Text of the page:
European Calendar

Discussion in 'Other Christian Denominations' started by rstrats, Apr 25, 2007.

  1. rstrats

    rstrats
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    In the United States, most Christians say that they observe Sunday, the first day of the week, at least in part, to commemorate the resurrection which they believe took place on the first day of the week. Does anyone know, in those areas of Europe that use a calendar that labels the seventh day of the week, "Sunday", on what day they hold their weekly worship services? If they hold it on the seventh day, do they reject the first day as being a special day?
     
  2. Melanie

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    Not quite sure about what you mean.....most of Europe are members of the EEU......however the Orthodox Church and there are many variations of Orthodox.....who may follow the Julian Calender rather than the Gregorian Calender.....is this what you mean???:type:
     
  3. DQuixote

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    In Europe the church meets on Sunday.
     
  4. rstrats

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    Dquixote,

    re: "In Europe the church meets on Sunday."

    And is that the seventh day of the week on their calendar? And if so, how do they view the first day of the week?
     
  5. rstrats

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    Briony-Gloriana,

    re: "...most of Europe are members of the EEU......however the Orthodox Church and there are many variations of Orthodox.....who may follow the Julian Calender rather than the Gregorian Calender.....is this what you mean???"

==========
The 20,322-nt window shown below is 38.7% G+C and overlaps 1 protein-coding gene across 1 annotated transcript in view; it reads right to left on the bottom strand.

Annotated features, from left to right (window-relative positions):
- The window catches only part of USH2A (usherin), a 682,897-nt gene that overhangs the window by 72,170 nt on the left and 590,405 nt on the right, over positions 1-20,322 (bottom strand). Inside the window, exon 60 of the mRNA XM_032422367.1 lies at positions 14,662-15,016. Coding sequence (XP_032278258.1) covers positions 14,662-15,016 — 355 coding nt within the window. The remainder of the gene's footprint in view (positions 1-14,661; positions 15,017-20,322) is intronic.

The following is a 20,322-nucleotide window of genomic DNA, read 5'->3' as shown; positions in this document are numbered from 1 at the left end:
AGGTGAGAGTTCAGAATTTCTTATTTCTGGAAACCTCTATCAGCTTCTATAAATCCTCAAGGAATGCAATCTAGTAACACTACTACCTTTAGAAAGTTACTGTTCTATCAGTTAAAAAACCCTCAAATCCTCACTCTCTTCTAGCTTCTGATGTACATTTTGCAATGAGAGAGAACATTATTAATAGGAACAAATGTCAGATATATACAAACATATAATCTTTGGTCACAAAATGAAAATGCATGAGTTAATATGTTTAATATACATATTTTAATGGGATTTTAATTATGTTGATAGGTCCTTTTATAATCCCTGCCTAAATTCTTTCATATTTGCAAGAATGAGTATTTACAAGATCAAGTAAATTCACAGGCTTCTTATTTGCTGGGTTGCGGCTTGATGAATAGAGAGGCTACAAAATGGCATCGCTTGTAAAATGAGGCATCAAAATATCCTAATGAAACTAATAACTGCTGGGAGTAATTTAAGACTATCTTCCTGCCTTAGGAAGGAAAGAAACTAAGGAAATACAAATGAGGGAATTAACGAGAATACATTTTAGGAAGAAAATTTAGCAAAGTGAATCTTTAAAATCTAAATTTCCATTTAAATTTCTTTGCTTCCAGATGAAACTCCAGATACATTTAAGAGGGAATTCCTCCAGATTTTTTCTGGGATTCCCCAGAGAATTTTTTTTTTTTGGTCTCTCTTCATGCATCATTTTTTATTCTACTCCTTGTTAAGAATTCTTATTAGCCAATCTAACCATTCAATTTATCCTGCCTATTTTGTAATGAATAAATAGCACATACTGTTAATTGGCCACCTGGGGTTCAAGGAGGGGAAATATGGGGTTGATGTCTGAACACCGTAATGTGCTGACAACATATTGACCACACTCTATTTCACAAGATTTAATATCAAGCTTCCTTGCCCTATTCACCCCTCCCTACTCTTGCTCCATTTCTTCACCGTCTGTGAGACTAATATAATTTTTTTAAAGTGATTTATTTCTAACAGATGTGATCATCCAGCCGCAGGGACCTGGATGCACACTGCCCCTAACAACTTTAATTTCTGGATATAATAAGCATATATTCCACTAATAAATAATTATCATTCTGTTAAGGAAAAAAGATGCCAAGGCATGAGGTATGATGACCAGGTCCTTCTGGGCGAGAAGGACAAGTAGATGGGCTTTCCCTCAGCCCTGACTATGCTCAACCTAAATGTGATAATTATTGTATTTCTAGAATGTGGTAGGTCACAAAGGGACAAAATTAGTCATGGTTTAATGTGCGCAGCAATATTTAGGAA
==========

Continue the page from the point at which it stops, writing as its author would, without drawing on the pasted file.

I don’t think so, unless specific names of the days of the week are indigenous to the makeup of those calendars.
     
  6. DQuixote

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    No, Sunday is the first day of the week.
     
  7. rstrats

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    DQuixote,

    re: "No, Sunday is the first day of the week."

    How then do you explain:

    Wikipedia - "Both ISO and European norms prescribe Monday as the first day of the week..."

    Also, stendigcalendar.com in their ad for their calendar says; "This impressive wall calendar (in the European style where Monday is the first day of the week)..."

    Further, europeancalendar.net/cal06/index.php?cntr=no shows the calendar for several countries in Europe beginning with Monday.
     
  8. BobRyan

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    Neither calendar changed the day of the week. In BOTH Sunday is the first day. Recent attempts to change the weekly cycle numbering in Europe are instructive and are not the first time it has been tried - but that has never been accepted as anything but a novelty in all of history.
     
  9. BobRyan

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    Dies Domini asserts that Sunday is not the Sabbath as God gave it.

    Dies Domini 21



    The entire argument for Sunday as authoritative (not merely arbitrary) and as applying to all mankind is based on the continued authority of the Sabbath commandment according to the pope's argument above.



    The Catholic commentary on the Baltimore catechism post
    Vatican ii explains that
    keeping Sunday is in obedience to the Sabbath commandment. Catholics attend "in obedience to the third commandment of God 'remember thou keep holy the Lord's day'"

    ((from "The Faith Explained" pg 241.))




    page 243



     
  10. BobRyan

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    Past Calendar Changes
    The calendar now in use, a Roman calendar, has been changed, but that change did not break the weekly cycle.
    Prior to its change, it was called the Julian calendar, because it originated at the time of Julius Caesar, 45 B.C. -- several years before the birth of Christ. The one change was ordered by Pope Gregory, and since then it has been called the Gregorian calendar.